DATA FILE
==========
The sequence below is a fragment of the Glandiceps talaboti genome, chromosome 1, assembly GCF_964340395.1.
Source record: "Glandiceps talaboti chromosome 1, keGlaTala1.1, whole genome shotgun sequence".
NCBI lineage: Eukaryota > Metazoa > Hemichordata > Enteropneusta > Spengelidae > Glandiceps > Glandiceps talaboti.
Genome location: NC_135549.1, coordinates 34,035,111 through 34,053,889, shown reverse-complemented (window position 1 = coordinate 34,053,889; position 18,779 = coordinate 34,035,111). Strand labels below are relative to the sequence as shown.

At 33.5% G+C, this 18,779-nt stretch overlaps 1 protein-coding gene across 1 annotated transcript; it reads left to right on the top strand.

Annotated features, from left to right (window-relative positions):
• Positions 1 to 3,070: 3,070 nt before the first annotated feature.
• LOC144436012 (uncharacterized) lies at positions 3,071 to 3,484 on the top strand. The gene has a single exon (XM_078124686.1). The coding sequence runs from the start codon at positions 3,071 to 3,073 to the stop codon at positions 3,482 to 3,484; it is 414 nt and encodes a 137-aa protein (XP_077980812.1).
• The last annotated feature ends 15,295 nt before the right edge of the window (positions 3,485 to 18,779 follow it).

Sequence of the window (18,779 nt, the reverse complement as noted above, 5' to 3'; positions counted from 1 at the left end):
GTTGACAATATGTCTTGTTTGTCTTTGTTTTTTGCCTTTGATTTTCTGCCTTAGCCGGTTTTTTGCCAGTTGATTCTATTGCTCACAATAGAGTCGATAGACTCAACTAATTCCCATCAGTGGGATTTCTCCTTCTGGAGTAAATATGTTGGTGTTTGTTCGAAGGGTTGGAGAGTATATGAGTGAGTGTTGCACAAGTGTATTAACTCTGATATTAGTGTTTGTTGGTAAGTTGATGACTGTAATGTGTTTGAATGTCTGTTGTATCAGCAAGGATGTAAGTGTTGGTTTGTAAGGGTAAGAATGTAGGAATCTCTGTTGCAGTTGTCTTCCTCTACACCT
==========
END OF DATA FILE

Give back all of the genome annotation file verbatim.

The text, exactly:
The sequence below is a fragment of the Glandiceps talaboti genome, chromosome 1, assembly GCF_964340395.1.
Source record: "Glandiceps talaboti chromosome 1, keGlaTala1.1, whole genome shotgun sequence".
NCBI lineage: Eukaryota > Metazoa > Hemichordata > Enteropneusta > Spengelidae > Glandiceps > Glandiceps talaboti.
Genome location: NC_135549.1, coordinates 34,035,111 through 34,053,889, shown reverse-complemented (window position 1 = coordinate 34,053,889; position 18,779 = coordinate 34,035,111). Strand labels below are relative to the sequence as shown.

At 33.5% G+C, this 18,779-nt stretch overlaps 1 protein-coding gene across 1 annotated transcript; it reads left to right on the top strand.

Annotated features, from left to right (window-relative positions):
• Positions 1 to 3,070: 3,070 nt before the first annotated feature.
• LOC144436012 (uncharacterized) lies at positions 3,071 to 3,484 on the top strand. The gene has a single exon (XM_078124686.1). The coding sequence runs from the start codon at positions 3,071 to 3,073 to the stop codon at positions 3,482 to 3,484; it is 414 nt and encodes a 137-aa protein (XP_077980812.1).
• The last annotated feature ends 15,295 nt before the right edge of the window (positions 3,485 to 18,779 follow it).

Sequence of the window (18,779 nt, the reverse complement as noted above, 5' to 3'; positions counted from 1 at the left end):
GTTGACAATATGTCTTGTTTGTCTTTGTTTTTTGCCTTTGATTTTCTGCCTTAGCCGGTTTTTTGCCAGTTGATTCTATTGCTCACAATAGAGTCGATAGACTCAACTAATTCCCATCAGTGGGATTTCTCCTTCTGGAGTAAATATGTTGGTGTTTGTTCGAAGGGTTGGAGAGTATATGAGTGAGTGTTGCACAAGTGTATTAACTCTGATATTAGTGTTTGTTGGTAAGTTGATGACTGTAATGTGTTTGAATGTCTGTTGTATCAGCAAGGATGTAAGTGTTGGTTTGTAAGGGTAAGAATGTAGGAATCTCTGTTGCAGTTGTCTTCCTCTACACCT